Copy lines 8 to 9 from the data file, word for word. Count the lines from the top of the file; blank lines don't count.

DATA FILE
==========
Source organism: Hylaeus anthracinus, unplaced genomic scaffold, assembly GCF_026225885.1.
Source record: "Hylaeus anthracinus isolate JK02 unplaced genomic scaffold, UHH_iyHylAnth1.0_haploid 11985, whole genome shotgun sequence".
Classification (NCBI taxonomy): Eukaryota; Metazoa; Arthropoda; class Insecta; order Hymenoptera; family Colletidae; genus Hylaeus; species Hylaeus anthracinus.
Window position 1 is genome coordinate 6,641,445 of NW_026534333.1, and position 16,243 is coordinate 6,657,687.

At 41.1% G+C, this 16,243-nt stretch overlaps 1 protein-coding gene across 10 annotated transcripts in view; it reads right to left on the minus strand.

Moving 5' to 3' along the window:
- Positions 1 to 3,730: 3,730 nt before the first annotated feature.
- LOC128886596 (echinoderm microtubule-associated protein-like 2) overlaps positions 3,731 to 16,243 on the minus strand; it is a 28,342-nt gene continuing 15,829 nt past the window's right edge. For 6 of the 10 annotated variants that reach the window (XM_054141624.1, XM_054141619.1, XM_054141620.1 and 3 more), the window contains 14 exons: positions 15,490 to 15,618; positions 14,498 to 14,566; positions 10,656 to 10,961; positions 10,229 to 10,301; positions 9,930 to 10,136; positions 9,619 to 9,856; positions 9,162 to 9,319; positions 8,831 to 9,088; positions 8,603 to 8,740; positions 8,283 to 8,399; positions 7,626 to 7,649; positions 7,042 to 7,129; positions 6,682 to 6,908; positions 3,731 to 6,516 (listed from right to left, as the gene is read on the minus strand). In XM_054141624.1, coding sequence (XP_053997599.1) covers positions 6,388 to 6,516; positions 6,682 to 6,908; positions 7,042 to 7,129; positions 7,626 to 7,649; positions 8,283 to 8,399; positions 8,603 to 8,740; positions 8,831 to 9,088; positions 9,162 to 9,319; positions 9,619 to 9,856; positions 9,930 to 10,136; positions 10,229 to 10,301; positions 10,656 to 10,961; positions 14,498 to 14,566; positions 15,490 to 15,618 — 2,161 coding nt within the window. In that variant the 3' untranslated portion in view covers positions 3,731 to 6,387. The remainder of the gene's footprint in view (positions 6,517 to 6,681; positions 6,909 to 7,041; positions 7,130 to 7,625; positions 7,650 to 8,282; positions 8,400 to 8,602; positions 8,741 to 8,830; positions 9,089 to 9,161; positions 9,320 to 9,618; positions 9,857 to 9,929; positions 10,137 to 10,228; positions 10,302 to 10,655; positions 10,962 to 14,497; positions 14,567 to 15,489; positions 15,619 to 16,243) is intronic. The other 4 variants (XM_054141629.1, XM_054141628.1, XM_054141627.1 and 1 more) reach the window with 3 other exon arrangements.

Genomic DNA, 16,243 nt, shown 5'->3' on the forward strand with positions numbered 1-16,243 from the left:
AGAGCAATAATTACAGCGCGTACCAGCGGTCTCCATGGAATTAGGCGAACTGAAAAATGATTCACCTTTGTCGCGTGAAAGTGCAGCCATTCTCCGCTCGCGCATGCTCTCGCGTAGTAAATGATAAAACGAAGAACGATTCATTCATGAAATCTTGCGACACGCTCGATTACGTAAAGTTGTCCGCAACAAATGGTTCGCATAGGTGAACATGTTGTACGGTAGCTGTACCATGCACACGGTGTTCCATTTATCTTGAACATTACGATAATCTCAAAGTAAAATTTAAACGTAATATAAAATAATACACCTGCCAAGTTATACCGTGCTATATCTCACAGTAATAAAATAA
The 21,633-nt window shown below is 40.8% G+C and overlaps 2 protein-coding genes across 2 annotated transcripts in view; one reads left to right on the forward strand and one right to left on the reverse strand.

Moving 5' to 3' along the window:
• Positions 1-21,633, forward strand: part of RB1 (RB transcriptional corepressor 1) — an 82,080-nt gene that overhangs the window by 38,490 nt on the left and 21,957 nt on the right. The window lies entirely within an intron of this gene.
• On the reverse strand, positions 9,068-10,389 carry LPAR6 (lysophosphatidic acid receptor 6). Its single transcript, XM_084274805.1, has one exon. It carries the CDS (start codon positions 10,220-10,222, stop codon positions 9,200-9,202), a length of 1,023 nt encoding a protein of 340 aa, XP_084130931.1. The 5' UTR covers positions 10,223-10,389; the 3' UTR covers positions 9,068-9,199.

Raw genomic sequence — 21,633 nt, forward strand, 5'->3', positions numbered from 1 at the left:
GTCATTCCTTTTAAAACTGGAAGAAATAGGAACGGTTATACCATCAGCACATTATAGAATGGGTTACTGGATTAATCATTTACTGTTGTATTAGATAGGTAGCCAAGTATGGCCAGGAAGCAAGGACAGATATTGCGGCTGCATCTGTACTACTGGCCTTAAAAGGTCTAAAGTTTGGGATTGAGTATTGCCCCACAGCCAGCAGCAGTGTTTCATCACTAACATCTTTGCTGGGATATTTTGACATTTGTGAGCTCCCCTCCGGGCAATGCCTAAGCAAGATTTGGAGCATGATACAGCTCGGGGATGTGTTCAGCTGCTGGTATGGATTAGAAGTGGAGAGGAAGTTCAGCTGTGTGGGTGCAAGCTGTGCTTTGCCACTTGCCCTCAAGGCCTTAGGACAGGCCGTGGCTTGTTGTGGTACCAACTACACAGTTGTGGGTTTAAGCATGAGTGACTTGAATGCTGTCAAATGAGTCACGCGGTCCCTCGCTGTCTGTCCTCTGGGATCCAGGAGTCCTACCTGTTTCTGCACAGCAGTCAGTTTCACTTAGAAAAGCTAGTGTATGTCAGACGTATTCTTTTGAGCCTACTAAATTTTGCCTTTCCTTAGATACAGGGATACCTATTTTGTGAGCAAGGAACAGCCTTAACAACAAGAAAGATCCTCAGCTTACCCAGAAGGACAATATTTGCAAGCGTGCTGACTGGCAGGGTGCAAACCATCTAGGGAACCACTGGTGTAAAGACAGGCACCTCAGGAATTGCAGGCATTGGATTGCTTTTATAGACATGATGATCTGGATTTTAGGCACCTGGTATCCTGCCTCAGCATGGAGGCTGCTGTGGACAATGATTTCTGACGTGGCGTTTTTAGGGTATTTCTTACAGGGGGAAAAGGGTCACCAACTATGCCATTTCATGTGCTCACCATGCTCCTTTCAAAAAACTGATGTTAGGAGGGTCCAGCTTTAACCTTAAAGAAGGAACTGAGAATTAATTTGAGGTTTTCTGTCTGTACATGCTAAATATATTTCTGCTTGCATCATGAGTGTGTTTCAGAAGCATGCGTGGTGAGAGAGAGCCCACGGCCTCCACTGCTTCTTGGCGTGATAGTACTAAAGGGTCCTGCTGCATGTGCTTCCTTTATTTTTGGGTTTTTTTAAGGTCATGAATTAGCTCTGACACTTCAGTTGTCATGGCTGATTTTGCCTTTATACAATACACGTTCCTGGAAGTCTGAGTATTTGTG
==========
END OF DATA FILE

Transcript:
- LOC128886596 (echinoderm microtubule-associated protein-like 2) overlaps positions 3,731 to 16,243 on the minus strand; it is a 28,342-nt gene continuing 15,829 nt past the window's right edge. For 6 of the 10 annotated variants that reach the window (XM_054141624.1, XM_054141619.1, XM_054141620.1 and 3 more), the window contains 14 exons: positions 15,490 to 15,618; positions 14,498 to 14,566; positions 10,656 to 10,961; positions 10,229 to 10,301; positions 9,930 to 10,136; positions 9,619 to 9,856; positions 9,162 to 9,319; positions 8,831 to 9,088; positions 8,603 to 8,740; positions 8,283 to 8,399; positions 7,626 to 7,649; positions 7,042 to 7,129; positions 6,682 to 6,908; positions 3,731 to 6,516 (listed from right to left, as the gene is read on the minus strand). In XM_054141624.1, coding sequence (XP_053997599.1) covers positions 6,388 to 6,516; positions 6,682 to 6,908; positions 7,042 to 7,129; positions 7,626 to 7,649; positions 8,283 to 8,399; positions 8,603 to 8,740; positions 8,831 to 9,088; positions 9,162 to 9,319; positions 9,619 to 9,856; positions 9,930 to 10,136; positions 10,229 to 10,301; positions 10,656 to 10,961; positions 14,498 to 14,566; positions 15,490 to 15,618 — 2,161 coding nt within the window. In that variant the 3' untranslated portion in view covers positions 3,731 to 6,387. The remainder of the gene's footprint in view (positions 6,517 to 6,681; positions 6,909 to 7,041; positions 7,130 to 7,625; positions 7,650 to 8,282; positions 8,400 to 8,602; positions 8,741 to 8,830; positions 9,089 to 9,161; positions 9,320 to 9,618; positions 9,857 to 9,929; positions 10,137 to 10,228; positions 10,302 to 10,655; positions 10,962 to 14,497; positions 14,567 to 15,489; positions 15,619 to 16,243) is intronic. The other 4 variants (XM_054141629.1, XM_054141628.1, XM_054141627.1 and 1 more) reach the window with 3 other exon arrangements.

Genomic DNA, 16,243 nt, shown 5'->3' on the forward strand with positions numbered 1-16,243 from the left: